Throughout the day, you could see that the students were shy but excited – they kept squealing when they saw characters they recognized and spent a long time looking at the asset wall for Elemental to see all the fire puns. When asked what their favorite part was, their answers ranged from enjoying the nice couches in the theater, seeing the different art styles for the movies, feeling like they were seeing secrets behind the magic, and also learning that the movies are made by people just like them and learning how they got there.
Thank you to all the Panelists and Pixar volunteers for sharing their stories and time with the students – Holly Lloyd, Lara Pendleton, Patty Bonfilio, Ruchita Lodha, Jasmine Derry, Jackie Allex, Meghana Seshardi, Deepanshi Sharma, Karla Herrera, and Sarah Ligatich. This was an amazing, educational, insightful, and inspiring field trip at Pixar Animation Studios, and the students thoroughly enjoyed learning about working at Pixar!
After attending this event:
Here’s what the students thought of the event:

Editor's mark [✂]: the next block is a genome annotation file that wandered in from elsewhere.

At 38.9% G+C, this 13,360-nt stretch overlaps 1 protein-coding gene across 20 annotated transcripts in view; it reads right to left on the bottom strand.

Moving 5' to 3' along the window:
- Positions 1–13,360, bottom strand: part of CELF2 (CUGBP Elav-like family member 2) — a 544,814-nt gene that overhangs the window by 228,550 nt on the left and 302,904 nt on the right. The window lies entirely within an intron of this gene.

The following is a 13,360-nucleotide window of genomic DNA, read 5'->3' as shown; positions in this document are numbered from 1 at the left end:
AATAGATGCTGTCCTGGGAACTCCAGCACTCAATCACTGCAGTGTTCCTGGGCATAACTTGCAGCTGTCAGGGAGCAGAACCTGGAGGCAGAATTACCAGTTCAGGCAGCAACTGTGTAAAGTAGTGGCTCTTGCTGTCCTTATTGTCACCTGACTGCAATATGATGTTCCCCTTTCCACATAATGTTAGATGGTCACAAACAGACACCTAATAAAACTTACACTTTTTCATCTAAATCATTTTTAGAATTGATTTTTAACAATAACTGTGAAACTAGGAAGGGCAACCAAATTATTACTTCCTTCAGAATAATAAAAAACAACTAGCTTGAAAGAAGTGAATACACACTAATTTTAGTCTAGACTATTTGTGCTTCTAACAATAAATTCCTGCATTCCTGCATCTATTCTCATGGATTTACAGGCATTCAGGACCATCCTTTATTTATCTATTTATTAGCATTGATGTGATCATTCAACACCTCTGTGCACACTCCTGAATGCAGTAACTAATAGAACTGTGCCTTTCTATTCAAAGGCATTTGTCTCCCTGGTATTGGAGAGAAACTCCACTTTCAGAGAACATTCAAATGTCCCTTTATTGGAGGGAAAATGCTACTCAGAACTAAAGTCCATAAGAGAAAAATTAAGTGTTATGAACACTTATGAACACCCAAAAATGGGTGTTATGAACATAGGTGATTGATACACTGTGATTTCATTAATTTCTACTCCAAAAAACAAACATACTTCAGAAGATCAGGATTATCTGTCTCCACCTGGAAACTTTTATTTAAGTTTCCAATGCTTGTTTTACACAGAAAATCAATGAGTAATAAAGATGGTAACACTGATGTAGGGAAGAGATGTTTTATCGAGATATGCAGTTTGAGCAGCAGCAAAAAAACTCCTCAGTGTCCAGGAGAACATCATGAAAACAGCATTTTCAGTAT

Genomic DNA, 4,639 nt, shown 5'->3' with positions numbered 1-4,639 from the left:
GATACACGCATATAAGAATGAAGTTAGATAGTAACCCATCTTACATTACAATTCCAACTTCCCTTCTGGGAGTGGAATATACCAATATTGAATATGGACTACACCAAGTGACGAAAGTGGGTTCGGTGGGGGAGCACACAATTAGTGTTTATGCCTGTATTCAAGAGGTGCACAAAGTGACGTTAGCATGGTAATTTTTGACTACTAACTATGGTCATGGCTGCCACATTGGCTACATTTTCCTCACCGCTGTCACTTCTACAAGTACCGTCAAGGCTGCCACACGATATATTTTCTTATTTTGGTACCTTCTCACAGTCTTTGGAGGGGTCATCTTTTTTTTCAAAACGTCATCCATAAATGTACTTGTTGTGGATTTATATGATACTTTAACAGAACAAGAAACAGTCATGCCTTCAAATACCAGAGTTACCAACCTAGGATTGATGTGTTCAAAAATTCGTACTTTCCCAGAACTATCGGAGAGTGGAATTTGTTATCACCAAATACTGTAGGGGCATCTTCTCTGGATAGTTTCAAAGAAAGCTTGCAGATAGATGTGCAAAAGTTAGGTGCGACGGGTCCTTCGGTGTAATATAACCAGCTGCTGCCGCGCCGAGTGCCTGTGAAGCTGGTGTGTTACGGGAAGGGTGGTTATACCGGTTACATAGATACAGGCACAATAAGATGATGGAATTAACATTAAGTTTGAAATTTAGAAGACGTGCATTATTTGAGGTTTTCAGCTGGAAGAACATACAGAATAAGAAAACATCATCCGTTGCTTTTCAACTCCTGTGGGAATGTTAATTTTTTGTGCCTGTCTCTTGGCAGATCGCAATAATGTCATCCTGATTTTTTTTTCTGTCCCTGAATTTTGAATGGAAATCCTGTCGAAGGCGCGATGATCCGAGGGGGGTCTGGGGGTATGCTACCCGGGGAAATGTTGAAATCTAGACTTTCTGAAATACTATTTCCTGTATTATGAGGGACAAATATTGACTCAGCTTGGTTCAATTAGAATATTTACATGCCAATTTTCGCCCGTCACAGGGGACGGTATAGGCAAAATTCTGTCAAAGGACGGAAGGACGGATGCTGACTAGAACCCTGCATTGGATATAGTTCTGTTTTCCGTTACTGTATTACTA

“Seeing so many women in STEM thriving and proud of their career choices really inspired me, especially since most of them didn’t initially choose to go into STEM. I am really inspired and I am happy we had this trip. I learned so much today.” – 11th grade
“It was inspiring to see a lot of women here, and it made me realize that we can do STEM too. The mentors were really professional and strong in their stride; it was empowering. A big takeaway was that there are a lot of jobs in STEM that can fit everyone interested in movies.” – 11th grade
“Today’s event helped me to plan a future in animation or sketch because now I know that it takes a few mistakes to plan your future goals. I learned that even if you get declined multiple times, you can still make it.” – 10th grade
“I loved seeing the process of how a movie is made. I also loved seeing the wall of movie scenes. I loved hearing about how people came to get their jobs here. The people here are so in love with their jobs and that makes me want to go into what I really love.” – 10th grade
“Today inspired me by being shown that others pursued their dreams no matter what.” – 9th grade
“Today’s event inspired me to continue getting better with computers to be able to create animations. My takeaways were how nice everyone was and how diverse it is here as well. It showed me as a young woman, I can do anything.” – 12th grade
“What really inspired me was learning the process of the drawings in the movies. I also like how everyone works in teams and everyone has a role. I thank all the volunteers; it was wonderful meeting everyone in each department and learning their roles.” – 12th grade
“This event was very fun and I loved the art around the building. I never realized how much goes into making a movie! It taught me to always go for something you want and never give up.” – 11th grade